ICACC tour increases community understanding of links between Aboriginal people and the land & sea

First site visited was Cranbourne Botanic Gardens

First site visited was Cranbourne Botanic Gardens

On 20 November the Inter Council Aboriginal Consultative Committee held its second cultural and educational tour for 2015.

The day was well attended by a diverse group of over 30 community members, Councillors, partner organisations and stakeholders of the ICACC member Councils, as well as members of Victoria Police and the CFA who took advantage of the cultural awareness training opportunity. At the end of the day participants had increased their understanding of Aboriginal culture and gained insight into the strong links between Aboriginal people and the land & sea.

The day started at Royal Botanic Gardens, Cranbourne with a guided tour of the Australian Garden and a smoking ceremony.  The group was then taken to several Aboriginal sites in Black Rock and Mordialloc, visiting fresh water wells, ochre cliffs and an Indigenous garden. This section of the tour included Boon Wurrung cultural heritage training.  The stop at Mordialloc Life Saving Club gave an early look at works on the new Indigenous Gathering Place for the City of Kingston.  See previous ICACC post for details of the project:  City of Kingston Gathering Place  

The ICACC Committee wants to thank the guides at Royal Botanic Gardens for the excellent commentary at the Australian Garden.  Also special thanks to Boon Wurrung elder, Carolyn Briggs, for her cultural heritage training, as well as Marbee who performed the smoking ceremony and added his insightful commentary, particularly about the environmental aspects of the areas.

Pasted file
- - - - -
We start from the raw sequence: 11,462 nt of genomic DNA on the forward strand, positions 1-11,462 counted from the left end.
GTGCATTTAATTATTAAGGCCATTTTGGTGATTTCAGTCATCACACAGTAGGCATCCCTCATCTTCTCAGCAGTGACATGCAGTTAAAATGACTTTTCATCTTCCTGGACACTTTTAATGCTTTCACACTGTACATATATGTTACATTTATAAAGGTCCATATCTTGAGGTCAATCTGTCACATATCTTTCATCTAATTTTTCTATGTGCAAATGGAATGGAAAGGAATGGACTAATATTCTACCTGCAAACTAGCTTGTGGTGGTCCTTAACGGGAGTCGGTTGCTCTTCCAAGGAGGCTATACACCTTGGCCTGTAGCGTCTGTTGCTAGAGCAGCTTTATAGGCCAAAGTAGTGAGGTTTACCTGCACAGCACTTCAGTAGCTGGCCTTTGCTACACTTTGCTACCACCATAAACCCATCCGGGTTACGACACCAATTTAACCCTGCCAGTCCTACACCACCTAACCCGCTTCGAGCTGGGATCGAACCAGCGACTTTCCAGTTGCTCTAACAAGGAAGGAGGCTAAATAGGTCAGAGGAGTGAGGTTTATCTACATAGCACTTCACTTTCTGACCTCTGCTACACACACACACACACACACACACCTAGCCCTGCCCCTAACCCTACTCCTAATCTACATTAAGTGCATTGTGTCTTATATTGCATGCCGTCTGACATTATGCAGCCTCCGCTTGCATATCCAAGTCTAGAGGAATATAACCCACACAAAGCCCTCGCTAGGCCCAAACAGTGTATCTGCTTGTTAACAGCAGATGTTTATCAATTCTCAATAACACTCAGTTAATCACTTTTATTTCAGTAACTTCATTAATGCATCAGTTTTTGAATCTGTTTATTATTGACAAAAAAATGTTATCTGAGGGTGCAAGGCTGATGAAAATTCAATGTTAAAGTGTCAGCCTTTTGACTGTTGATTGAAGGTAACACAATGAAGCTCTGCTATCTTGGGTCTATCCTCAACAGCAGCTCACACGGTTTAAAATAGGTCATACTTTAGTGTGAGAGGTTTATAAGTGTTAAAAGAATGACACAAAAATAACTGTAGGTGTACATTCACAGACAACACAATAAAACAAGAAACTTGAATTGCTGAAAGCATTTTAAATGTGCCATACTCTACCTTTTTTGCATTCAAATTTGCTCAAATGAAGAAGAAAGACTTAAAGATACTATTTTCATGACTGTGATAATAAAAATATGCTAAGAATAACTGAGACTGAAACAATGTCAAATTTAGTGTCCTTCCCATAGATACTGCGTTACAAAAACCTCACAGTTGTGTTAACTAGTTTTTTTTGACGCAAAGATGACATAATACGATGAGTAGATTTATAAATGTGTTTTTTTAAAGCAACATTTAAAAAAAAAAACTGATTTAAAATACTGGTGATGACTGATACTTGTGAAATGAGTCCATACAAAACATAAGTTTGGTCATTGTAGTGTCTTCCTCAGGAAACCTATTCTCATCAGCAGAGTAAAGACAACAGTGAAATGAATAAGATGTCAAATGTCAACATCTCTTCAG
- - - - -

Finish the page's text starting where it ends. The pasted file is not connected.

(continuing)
The ICACC tour visited sites around Black Rock area

The ICACC tour also visited sites around Black Rock area

ICACC would like to thank all those who contributed to the success of the day, particularly the community representatives, member Councils and Victoria Police, Casey Local Area Commander, Inspector Paul Breen.  The ICACC member Councils are Bass Coast Shire Council, City of Casey, Frankston City Council, City of Greater Dandenong and City of Kingston. 

Several of the sites visited on the tour are part of the Bayside Coastal Indigenous Trail, which runs 17 km. along Beach Road between Brighton and Beaumaris.   Having over 15 significant locations, the trail is well worth completing and can be downloaded in either map or audio format from Bayside Coastal Indigenous Trail

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ICACC tour to local Aboriginal sites in City of Greater Dandenong & City of Casey

Smoking ceremony at Dandenong Police Paddocks

Smoking ceremony at Dandenong Police Paddocks

On 15  May the Inter Council Aboriginal Consultative Committee held an educational tour to culturally significant Aboriginal sites.  The day was well attended by community representatives, partner organisations, stakeholders and Victoria Police, as well as Councillors and a Mayor from the ICACC region. 

During the morning the group visited sites in the City of Greater Dandenong and highlights included Dandenong Police Paddocks, where Margaret Gardiner explained the significance of the area and its importance to the Aboriginal community.  This was followed by a visit to the scar tree in the historically significant Dandenong Park precinct.